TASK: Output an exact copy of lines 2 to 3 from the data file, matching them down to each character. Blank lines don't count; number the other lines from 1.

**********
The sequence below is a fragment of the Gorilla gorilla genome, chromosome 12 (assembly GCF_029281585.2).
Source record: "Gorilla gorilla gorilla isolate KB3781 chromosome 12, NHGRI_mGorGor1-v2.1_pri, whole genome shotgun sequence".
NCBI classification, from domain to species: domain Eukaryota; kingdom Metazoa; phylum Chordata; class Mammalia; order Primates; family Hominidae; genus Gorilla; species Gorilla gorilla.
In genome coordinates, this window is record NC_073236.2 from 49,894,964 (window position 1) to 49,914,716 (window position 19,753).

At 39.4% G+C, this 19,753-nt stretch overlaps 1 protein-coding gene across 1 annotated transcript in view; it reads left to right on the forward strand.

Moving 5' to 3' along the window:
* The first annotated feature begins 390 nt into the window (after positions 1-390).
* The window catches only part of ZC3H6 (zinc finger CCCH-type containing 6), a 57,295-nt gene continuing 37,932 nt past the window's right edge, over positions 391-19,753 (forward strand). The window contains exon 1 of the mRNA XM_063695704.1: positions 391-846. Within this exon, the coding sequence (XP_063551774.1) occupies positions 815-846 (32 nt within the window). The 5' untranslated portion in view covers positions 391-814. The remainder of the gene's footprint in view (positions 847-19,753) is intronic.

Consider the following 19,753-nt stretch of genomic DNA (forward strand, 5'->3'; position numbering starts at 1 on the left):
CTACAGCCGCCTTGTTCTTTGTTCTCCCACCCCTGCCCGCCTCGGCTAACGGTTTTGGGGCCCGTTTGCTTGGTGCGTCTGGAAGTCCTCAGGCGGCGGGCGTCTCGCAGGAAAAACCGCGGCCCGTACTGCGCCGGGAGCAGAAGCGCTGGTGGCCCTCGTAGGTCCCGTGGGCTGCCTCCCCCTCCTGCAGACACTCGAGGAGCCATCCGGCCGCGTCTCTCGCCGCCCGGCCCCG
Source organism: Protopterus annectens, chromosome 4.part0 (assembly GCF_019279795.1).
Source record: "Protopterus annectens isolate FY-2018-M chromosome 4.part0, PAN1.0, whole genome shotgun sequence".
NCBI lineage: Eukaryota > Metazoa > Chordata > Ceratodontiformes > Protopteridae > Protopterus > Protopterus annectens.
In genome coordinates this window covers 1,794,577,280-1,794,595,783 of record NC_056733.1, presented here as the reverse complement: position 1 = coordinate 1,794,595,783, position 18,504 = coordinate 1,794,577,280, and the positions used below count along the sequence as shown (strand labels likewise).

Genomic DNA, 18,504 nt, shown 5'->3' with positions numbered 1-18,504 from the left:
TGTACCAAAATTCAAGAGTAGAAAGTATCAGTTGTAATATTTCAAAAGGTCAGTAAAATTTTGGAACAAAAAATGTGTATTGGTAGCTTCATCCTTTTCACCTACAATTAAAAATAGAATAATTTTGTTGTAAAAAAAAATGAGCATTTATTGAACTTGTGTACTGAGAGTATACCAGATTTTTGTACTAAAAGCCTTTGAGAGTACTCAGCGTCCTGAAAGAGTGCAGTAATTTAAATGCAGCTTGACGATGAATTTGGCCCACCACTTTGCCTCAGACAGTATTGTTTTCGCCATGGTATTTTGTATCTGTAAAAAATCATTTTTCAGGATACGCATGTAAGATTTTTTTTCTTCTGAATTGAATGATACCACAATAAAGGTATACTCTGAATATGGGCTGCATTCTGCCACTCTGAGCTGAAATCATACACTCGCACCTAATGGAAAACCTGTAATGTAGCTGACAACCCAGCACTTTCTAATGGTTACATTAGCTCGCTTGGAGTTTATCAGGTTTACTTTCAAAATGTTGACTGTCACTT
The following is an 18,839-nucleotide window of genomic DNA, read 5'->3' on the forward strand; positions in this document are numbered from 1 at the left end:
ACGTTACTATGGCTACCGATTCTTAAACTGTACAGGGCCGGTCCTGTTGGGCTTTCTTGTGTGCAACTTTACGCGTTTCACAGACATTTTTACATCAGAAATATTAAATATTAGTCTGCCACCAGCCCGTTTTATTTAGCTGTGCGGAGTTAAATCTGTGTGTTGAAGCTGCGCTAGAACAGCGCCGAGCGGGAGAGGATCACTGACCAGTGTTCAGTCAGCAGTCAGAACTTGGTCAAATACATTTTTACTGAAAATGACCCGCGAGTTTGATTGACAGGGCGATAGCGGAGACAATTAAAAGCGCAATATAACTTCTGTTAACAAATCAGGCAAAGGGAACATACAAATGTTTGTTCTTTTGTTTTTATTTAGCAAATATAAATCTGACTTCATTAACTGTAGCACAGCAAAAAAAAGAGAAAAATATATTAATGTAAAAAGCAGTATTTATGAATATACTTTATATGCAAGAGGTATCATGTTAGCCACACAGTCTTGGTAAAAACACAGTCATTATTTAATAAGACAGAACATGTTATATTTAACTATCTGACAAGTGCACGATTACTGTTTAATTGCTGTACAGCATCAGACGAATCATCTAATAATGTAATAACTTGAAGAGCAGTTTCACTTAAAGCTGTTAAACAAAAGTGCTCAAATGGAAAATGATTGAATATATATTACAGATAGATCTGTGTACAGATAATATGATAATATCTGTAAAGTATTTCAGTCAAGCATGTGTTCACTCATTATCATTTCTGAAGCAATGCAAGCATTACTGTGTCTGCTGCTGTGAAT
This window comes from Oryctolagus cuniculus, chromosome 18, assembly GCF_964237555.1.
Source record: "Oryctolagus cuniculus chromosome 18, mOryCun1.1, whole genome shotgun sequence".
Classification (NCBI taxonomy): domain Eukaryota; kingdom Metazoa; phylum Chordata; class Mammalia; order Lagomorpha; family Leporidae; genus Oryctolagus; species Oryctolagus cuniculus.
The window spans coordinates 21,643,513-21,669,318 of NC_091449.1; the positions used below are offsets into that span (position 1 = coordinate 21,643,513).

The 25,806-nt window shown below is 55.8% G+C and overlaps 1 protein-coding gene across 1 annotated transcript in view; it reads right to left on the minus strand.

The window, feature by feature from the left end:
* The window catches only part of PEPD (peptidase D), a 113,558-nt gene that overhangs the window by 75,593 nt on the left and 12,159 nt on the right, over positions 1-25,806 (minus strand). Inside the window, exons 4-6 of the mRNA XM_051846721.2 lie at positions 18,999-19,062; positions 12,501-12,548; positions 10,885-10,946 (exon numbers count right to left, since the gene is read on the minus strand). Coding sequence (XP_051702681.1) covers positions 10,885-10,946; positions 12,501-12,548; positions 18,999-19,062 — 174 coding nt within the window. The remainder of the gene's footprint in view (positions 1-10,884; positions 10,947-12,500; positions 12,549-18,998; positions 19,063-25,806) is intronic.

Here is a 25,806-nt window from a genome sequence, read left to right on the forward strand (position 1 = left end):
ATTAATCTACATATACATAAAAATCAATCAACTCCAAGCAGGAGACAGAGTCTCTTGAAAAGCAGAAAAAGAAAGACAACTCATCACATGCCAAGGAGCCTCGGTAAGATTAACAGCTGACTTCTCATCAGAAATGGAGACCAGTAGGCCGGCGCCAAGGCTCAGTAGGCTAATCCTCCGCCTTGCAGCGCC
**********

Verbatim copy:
Source record: "Gorilla gorilla gorilla isolate KB3781 chromosome 12, NHGRI_mGorGor1-v2.1_pri, whole genome shotgun sequence".
NCBI classification, from domain to species: domain Eukaryota; kingdom Metazoa; phylum Chordata; class Mammalia; order Primates; family Hominidae; genus Gorilla; species Gorilla gorilla.